It can be frustrating to carefully nurture your tomato plants, only to have the fruit fail to set. Blossom drop and failure to set fruit can be caused by extremes in temperatures, too much rain, or high humidity. While you can't control the weather, there are other things that you can do to increase fruit set and tomato production.
Transplant tomatoes when the weather has warmed. Night temperatures below 55 degrees F cause blossoms to fall off before pollination, according to the Washington State University Extension. Use tomato-set hormones to increase fruit set during cold weather.
Plant tomatoes in a sunny location. Tomatoes require eight to 10 hours of daily sunlight for optimum fruiting. Under artificial light, reduce lighting to stimulate fruit setting. According to the Virginia Cooperative Extension, tomatoes will not set under too much light.
Test the soil fertility. According to the Virginia Cooperative Extension, too little or too much fertilizer can reduce fruiting. Too much nitrogen fertilizer stimulates excessive vine growth, with little to no fruiting. Likewise, too little nutrition and moisture stunts growth. Apply fertilizer as recommended by the soil test.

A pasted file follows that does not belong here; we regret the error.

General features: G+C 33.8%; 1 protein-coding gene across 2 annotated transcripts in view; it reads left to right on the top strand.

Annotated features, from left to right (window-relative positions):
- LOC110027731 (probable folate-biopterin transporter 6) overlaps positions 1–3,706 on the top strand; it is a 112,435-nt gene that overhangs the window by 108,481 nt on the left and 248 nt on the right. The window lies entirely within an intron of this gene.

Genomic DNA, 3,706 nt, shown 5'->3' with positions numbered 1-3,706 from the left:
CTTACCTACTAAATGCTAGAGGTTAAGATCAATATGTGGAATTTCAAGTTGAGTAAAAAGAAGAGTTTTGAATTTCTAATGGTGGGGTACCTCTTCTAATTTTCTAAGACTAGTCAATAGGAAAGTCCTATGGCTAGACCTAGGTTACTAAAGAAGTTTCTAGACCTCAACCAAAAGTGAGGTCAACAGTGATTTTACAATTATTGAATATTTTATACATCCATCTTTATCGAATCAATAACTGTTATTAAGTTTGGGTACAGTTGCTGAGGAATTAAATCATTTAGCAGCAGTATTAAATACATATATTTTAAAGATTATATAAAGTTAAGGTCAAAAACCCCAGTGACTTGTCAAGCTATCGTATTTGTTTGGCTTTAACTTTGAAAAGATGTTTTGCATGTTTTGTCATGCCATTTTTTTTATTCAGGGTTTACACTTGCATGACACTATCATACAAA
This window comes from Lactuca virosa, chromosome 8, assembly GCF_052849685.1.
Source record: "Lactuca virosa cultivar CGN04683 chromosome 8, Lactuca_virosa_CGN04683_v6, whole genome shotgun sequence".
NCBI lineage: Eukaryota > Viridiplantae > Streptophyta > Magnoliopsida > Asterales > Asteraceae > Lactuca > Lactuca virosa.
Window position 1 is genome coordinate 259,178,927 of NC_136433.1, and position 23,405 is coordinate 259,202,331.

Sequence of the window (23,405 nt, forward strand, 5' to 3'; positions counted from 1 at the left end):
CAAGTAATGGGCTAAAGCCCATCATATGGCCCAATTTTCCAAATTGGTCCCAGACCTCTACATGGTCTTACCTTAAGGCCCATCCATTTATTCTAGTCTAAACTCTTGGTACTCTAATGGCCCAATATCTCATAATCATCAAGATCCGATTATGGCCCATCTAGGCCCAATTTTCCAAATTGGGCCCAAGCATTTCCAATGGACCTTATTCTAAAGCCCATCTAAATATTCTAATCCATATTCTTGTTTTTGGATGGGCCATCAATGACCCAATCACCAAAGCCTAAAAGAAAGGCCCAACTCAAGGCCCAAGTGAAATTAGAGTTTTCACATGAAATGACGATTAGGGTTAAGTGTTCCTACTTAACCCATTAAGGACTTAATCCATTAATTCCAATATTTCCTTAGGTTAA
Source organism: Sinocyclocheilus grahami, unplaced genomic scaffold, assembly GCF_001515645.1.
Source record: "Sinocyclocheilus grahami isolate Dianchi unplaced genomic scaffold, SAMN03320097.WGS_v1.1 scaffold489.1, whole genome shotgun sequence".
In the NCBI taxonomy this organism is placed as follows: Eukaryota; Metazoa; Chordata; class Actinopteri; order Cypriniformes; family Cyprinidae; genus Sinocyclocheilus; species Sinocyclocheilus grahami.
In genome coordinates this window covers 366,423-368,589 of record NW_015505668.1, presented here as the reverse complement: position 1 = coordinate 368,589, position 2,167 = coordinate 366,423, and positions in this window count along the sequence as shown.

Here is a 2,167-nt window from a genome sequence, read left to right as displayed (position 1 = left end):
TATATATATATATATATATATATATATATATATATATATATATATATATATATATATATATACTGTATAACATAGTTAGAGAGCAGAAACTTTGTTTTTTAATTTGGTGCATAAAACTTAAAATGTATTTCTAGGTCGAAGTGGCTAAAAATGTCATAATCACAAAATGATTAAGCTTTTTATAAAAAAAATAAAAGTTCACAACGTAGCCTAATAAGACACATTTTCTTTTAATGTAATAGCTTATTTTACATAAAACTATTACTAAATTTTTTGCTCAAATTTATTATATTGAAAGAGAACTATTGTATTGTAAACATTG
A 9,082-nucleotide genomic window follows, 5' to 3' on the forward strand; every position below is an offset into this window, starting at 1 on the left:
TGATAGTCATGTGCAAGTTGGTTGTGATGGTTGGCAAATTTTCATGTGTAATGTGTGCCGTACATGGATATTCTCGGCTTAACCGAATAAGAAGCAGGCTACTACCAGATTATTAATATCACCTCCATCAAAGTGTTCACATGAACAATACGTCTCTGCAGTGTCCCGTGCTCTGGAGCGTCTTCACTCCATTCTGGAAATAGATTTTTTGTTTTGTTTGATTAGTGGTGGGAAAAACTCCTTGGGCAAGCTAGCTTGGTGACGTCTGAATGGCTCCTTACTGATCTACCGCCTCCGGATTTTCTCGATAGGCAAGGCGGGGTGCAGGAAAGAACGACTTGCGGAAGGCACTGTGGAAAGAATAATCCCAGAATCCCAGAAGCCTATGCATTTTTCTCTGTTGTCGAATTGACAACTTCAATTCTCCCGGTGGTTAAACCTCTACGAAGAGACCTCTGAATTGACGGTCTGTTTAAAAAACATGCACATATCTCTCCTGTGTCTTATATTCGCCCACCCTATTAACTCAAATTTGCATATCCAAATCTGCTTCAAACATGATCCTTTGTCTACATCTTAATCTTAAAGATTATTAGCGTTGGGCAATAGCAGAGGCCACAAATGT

Water regularly, but be consistent and avoid over watering. According to the Washington State Extension Service, too much water can cause blossoms to drop. Approximately 1 inch of water weekly is needed. A 3- to 4-inch layer of mulch applied when the weather warms will help conserve moisture.
Keep the plants cool. When daytime temperatures rise above 90 degrees F, flowers are reduced and tomatoes fail to set. Night temperatures above 70 degrees F also reduces fruiting, according to the Virginia Cooperative Extension Service. In hot climates, plant tomatoes early in the spring and again in the fall, avoiding the hottest part of the summer. During hot, dry weather, use a shade cloth and keep the soil moist.
Pollinate flowers by hand if insects are not present or when the humidity is high. Shake the stem vigorously every other day, or brush inside flowers with a cotton swab or small paintbrush. Mid-afternoon is the best time for hand pollination.